to stay true. Camps adapt program- wise, but they stay focused mission- wise.” I think about that word “adapt” and how it relates to the changing climate of youth ministry. Generation Z (commonly referred to as "Gen Z") has grown up in a culture facing unique and unprecedented challenges. Amid these difficulties, Gen Z has developed a disbelief in objective truth and an alarming rise in mental health issues. The mission of Word of Life has always been to reach the next generation for Jesus Christ. It is critical, therefore, that our ministry approach strategi- cally confronts Gen Z students with the hope of the gospel. The question burning in my brain spills into our discussion: “Kyle, what do Word of Life Camps have to offer the struggling young people of our world?” Pausing to consider his answer, he responds first by explaining that camp gives young people the opportunity to separate from the difficulties and distractions of daily life. “The opportu- nity to step out of their circumstances is huge… One of my favorite things is to see campers come who are rough, who are hard, who are even rigid toward the gospel, and to know that the gospel is going to minister to their hurts and minister to their hopes.”


The Experience

Camp Lets Students Step Outside Their Circumstances

Camp has always been a place where troubled students could step out of their broken circum- stances into a compassionate and Christ-cen- tered environment; for this generation, however, the separation aspect of camp is more relevant than ever before. Gen Z has grown up in a culture that is hyper-focused on technology and social media, but the division and distance of the past several years have taken this trend to a far deeper level. According to a study by Pew Research, nearly half of US teens report that they are on the internet almost constantly. For many students, this overconnectivity robs them of the ability to step outside of their daily struggles. Issues such as peer comparison, cyberbullying, and addiction become an ever-present reality. I listen carefully as Kyle continues. “There’s some- thing so special and hopeful about being able to take a break and step away… time and time again, I’ve watched a student go from weeping when they got to camp because they didn’t want to be there to weeping because they didn’t want to leave.” He explains that a week of camp is often the first time that students can work through and evaluate their struggles. For Gen Z, this experience of disconnecting from their devices and engaging in Christ-centered community is often a pivotal step in launching their relationship with Jesus.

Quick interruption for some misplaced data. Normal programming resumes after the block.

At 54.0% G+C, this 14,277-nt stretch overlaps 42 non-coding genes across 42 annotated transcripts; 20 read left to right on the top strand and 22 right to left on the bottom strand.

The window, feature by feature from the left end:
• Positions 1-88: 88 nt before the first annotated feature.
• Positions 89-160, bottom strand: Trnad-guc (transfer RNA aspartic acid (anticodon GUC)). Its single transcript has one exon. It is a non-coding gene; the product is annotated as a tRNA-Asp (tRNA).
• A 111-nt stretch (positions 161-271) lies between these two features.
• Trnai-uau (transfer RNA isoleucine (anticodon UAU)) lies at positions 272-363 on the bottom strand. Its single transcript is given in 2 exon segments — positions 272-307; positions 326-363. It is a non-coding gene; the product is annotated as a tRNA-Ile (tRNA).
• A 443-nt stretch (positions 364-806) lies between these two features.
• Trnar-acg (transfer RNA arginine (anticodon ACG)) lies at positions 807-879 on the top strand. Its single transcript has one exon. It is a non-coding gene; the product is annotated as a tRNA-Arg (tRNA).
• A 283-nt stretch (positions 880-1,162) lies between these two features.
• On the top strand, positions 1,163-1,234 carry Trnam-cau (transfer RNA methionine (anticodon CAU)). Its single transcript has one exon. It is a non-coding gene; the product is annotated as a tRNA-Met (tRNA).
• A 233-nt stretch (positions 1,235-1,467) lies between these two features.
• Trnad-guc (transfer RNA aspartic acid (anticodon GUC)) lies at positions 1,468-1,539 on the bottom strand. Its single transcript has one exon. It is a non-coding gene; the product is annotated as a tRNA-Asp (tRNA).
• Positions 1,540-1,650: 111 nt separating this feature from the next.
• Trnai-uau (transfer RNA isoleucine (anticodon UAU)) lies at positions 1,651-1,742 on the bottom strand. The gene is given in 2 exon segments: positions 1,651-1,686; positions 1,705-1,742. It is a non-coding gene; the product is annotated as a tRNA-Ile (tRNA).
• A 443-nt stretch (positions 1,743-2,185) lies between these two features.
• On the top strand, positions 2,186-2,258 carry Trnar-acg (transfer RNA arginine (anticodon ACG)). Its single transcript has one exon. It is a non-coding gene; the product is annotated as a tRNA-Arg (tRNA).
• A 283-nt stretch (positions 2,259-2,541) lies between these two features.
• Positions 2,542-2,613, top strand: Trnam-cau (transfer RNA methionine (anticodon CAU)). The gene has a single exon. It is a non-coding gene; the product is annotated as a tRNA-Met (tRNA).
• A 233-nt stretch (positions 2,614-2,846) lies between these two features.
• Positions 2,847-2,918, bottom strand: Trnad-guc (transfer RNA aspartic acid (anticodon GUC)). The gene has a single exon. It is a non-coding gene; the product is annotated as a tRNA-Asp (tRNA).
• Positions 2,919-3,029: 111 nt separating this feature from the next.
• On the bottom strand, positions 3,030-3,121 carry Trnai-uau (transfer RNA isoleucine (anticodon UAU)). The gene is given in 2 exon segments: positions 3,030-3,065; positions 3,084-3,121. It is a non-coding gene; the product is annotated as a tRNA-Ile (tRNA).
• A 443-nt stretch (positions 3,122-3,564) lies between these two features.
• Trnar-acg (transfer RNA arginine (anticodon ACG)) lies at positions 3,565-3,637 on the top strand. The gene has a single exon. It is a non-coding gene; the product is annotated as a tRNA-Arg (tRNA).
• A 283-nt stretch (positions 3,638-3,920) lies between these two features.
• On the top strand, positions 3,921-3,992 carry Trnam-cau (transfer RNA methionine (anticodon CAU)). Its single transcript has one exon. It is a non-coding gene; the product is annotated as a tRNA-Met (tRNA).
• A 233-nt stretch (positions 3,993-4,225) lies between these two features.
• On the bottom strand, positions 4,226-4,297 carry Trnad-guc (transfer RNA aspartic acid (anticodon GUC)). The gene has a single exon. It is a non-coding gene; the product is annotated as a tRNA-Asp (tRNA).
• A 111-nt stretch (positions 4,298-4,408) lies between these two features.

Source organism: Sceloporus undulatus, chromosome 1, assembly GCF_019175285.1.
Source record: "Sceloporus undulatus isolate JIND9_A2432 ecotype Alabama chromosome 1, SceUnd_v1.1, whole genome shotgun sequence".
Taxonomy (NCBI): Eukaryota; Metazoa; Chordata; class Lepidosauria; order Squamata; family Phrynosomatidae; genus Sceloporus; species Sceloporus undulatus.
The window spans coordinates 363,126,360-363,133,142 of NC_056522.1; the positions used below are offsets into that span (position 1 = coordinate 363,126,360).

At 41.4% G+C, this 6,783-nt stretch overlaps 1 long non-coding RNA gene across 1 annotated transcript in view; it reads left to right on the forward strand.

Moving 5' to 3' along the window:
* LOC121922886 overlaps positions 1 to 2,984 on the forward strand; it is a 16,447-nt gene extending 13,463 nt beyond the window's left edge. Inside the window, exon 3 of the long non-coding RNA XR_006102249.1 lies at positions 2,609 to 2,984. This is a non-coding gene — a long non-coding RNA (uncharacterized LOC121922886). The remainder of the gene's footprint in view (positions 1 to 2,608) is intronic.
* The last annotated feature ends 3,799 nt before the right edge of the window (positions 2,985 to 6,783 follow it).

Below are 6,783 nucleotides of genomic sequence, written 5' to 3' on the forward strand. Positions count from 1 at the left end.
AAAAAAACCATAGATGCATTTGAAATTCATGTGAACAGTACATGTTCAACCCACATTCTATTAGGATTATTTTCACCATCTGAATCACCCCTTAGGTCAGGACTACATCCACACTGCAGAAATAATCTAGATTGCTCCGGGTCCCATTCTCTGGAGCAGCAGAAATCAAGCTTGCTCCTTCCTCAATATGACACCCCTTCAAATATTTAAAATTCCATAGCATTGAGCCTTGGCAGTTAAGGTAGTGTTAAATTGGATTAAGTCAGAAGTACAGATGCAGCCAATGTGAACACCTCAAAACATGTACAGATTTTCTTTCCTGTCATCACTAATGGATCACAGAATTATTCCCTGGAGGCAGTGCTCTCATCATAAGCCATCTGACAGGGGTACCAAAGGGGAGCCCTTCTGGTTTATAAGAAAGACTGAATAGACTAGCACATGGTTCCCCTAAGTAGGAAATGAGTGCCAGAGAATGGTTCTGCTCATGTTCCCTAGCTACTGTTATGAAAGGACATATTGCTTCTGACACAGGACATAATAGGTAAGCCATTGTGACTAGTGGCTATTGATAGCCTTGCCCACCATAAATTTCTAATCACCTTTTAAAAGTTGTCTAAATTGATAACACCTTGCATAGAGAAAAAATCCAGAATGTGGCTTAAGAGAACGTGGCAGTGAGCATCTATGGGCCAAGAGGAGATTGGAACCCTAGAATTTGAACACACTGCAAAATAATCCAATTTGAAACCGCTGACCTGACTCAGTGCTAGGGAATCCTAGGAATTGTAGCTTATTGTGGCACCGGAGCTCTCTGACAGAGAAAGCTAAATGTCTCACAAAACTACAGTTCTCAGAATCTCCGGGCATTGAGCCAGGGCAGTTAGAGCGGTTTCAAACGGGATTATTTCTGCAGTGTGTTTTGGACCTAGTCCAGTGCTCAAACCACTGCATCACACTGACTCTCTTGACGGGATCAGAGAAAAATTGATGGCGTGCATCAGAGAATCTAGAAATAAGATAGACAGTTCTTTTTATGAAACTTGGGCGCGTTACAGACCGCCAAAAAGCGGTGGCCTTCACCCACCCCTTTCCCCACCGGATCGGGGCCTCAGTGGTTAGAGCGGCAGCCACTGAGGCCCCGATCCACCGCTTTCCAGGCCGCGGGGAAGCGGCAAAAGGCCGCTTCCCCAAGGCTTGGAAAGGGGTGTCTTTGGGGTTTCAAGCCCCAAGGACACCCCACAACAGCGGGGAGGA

This experience of disconnecting from their devices and engaging in Christ-centered community is often a pivotal step in launching their relationship with Jesus.


Camp Surrounds Students with Caring Community After stressing the importance of camp as a chance to step outside of daily struggles, Kyle turns to another aspect of camp that is uniquely suited to the challenges faced by today’s youth: “You can’t take away the bond that a counselor brings. You can’t take away the bond of a young person around their age who can say, ‘I don’t know exactly what you’re going through, but I understand what you’re going through.’” This makes me think back to my recent talk with Tommy Sewall '09, the Director of Word of Life Youth Camps in New York. Tommy spoke of the loneliness plaguing young people today and how this loneliness affects so many other issues pervading Gen Z culture. “[Gen Z students] have more people they know of, but less people they actually know. They have the highest number of surface-level relationships and the lowest number of deep relationships. If we can help people solve their problems with community, this can solve so many other problems as well.” The program and activities of camp are designed to foster biblical community in a way that many students have never experienced before. I focus in as Kyle gets to the root of the camper- counselor relationship. “Gen Z campers don’t care how much you know; they want to know how much you care… I tell [counselors in training], ‘Your job and your responsibility is to care for and connect with campers.’” For a Gen Z student who would normally feel isolated and alone, this kind of intentional community can be truly life changing. “There is something so refreshing for students to know they’re not alone and to have a Bible Institute student tell them there is hope.”

Gen Z campers

don’t care how much you know; they want to know how much you care.

[Gen Z students] have more people they know of but less people they actually know.


The Experience

Camp Confronts Students with Biblical Truth